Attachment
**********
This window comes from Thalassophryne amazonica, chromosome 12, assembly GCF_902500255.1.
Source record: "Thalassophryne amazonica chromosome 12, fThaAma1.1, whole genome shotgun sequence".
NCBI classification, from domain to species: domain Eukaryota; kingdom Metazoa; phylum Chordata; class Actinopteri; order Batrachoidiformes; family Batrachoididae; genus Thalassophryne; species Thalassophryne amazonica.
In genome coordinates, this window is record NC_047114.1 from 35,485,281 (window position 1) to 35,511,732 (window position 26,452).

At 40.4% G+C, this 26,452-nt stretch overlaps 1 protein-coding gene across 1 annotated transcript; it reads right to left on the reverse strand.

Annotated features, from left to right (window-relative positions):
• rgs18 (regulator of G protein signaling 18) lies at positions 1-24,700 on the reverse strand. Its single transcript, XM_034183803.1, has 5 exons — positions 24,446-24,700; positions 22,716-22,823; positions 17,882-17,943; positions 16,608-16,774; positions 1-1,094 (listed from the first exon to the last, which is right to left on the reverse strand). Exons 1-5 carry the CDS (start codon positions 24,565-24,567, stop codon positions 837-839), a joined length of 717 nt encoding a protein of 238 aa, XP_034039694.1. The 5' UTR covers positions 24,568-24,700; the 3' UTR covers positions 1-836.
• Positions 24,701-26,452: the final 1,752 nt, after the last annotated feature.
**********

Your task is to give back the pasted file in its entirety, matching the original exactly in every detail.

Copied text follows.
This window comes from Thalassophryne amazonica, chromosome 12, assembly GCF_902500255.1.
Source record: "Thalassophryne amazonica chromosome 12, fThaAma1.1, whole genome shotgun sequence".
NCBI classification, from domain to species: domain Eukaryota; kingdom Metazoa; phylum Chordata; class Actinopteri; order Batrachoidiformes; family Batrachoididae; genus Thalassophryne; species Thalassophryne amazonica.
In genome coordinates, this window is record NC_047114.1 from 35,485,281 (window position 1) to 35,511,732 (window position 26,452).

At 40.4% G+C, this 26,452-nt stretch overlaps 1 protein-coding gene across 1 annotated transcript; it reads right to left on the reverse strand.

Annotated features, from left to right (window-relative positions):
• rgs18 (regulator of G protein signaling 18) lies at positions 1-24,700 on the reverse strand. Its single transcript, XM_034183803.1, has 5 exons — positions 24,446-24,700; positions 22,716-22,823; positions 17,882-17,943; positions 16,608-16,774; positions 1-1,094 (listed from the first exon to the last, which is right to left on the reverse strand). Exons 1-5 carry the CDS (start codon positions 24,565-24,567, stop codon positions 837-839), a joined length of 717 nt encoding a protein of 238 aa, XP_034039694.1. The 5' UTR covers positions 24,568-24,700; the 3' UTR covers positions 1-836.
• Positions 24,701-26,452: the final 1,752 nt, after the last annotated feature.